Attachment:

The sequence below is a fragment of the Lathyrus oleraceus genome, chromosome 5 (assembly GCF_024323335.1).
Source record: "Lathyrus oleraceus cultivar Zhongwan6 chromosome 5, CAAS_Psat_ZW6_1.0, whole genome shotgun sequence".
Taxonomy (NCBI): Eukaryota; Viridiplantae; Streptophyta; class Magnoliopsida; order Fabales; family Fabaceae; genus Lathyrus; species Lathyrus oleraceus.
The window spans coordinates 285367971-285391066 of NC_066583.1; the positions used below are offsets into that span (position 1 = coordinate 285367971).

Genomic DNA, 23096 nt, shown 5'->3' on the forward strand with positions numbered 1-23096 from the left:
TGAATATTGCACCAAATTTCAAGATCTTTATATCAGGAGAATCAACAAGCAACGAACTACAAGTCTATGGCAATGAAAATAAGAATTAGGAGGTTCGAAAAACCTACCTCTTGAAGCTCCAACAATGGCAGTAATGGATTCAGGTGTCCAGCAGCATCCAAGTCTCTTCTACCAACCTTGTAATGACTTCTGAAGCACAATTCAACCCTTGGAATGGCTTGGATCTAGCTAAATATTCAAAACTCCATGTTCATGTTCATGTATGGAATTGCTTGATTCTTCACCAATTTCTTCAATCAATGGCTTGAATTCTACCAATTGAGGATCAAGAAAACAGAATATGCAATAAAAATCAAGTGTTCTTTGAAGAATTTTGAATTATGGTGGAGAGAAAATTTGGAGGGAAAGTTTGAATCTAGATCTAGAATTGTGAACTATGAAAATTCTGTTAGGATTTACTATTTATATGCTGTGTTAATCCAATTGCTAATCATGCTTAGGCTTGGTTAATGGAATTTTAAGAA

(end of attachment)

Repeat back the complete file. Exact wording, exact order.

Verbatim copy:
The sequence below is a fragment of the Lathyrus oleraceus genome, chromosome 5 (assembly GCF_024323335.1).
Source record: "Lathyrus oleraceus cultivar Zhongwan6 chromosome 5, CAAS_Psat_ZW6_1.0, whole genome shotgun sequence".
Taxonomy (NCBI): Eukaryota; Viridiplantae; Streptophyta; class Magnoliopsida; order Fabales; family Fabaceae; genus Lathyrus; species Lathyrus oleraceus.
The window spans coordinates 285367971-285391066 of NC_066583.1; the positions used below are offsets into that span (position 1 = coordinate 285367971).

Genomic DNA, 23096 nt, shown 5'->3' on the forward strand with positions numbered 1-23096 from the left:
TGAATATTGCACCAAATTTCAAGATCTTTATATCAGGAGAATCAACAAGCAACGAACTACAAGTCTATGGCAATGAAAATAAGAATTAGGAGGTTCGAAAAACCTACCTCTTGAAGCTCCAACAATGGCAGTAATGGATTCAGGTGTCCAGCAGCATCCAAGTCTCTTCTACCAACCTTGTAATGACTTCTGAAGCACAATTCAACCCTTGGAATGGCTTGGATCTAGCTAAATATTCAAAACTCCATGTTCATGTTCATGTATGGAATTGCTTGATTCTTCACCAATTTCTTCAATCAATGGCTTGAATTCTACCAATTGAGGATCAAGAAAACAGAATATGCAATAAAAATCAAGTGTTCTTTGAAGAATTTTGAATTATGGTGGAGAGAAAATTTGGAGGGAAAGTTTGAATCTAGATCTAGAATTGTGAACTATGAAAATTCTGTTAGGATTTACTATTTATATGCTGTGTTAATCCAATTGCTAATCATGCTTAGGCTTGGTTAATGGAATTTTAAGAA